A more valid King

Someday, direct democracy will be seen as little more than honest nodes building blocks. As Satoshi said, “They vote with their CPU power, expressing their acceptance of valid blocks by working on extending them and rejecting invalid blocks by refusing to work on them. Any needed rules and incentives can be enforced with this consensus mechanism.” This is the closing edict of the Bitcoin white paper, explaining that as more and more of the world is settled on chain, national elections too will be decided by whichever blocks contain the most widely validated proof of work, but to see that requires a little bit of imagination and an understanding of Satoshi’s vision for Bitcoin.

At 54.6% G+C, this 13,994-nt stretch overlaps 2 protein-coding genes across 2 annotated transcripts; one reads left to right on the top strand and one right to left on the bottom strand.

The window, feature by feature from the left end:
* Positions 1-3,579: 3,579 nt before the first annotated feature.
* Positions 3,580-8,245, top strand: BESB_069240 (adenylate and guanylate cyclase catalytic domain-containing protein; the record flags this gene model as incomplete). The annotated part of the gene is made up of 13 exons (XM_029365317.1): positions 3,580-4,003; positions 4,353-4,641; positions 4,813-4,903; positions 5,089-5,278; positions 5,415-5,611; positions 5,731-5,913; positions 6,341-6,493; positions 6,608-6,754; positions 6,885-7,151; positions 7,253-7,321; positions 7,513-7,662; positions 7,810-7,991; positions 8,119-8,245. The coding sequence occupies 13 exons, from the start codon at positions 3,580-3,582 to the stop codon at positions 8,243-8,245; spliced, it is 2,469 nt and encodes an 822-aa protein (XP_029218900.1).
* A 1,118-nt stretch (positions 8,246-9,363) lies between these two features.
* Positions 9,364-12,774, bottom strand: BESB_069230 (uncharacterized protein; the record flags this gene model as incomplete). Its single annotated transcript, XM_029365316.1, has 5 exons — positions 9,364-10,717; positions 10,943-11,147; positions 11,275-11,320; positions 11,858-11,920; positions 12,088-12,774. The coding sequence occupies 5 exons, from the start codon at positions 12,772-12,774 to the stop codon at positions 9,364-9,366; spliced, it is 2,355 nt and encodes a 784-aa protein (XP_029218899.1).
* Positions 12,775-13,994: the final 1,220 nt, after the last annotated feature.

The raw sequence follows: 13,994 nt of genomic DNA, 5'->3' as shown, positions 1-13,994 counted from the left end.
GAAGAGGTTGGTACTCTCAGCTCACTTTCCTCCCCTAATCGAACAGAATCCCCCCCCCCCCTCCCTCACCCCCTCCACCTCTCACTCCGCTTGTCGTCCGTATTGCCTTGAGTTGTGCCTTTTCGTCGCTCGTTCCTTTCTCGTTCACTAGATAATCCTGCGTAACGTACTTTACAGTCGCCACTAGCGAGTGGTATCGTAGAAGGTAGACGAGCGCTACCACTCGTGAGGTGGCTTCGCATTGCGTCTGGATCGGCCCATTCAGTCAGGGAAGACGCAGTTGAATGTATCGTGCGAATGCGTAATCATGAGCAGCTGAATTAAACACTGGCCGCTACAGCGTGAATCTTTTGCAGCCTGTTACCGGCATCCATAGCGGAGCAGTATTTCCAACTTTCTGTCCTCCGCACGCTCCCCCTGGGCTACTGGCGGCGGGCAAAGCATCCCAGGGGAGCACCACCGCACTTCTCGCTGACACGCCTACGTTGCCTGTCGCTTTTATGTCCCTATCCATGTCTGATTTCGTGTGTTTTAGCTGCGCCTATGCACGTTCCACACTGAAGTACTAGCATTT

Until then, Americans have to choose their leader between two representations of stake in the existing system. This election, like most others, should serve as an excruciating example for the need to be governed by honest nodes.

See also: Dr. Craig Wright’s CoinGeek Live keynote presentation, How One World Blockchain Powers a New Future for Computing & Cloud Systems

New to Bitcoin? Check out CoinGeek’s Bitcoin for Beginners section, the ultimate resource guide to learn more about Bitcoin—as originally envisioned by Satoshi Nakamoto—and blockchain.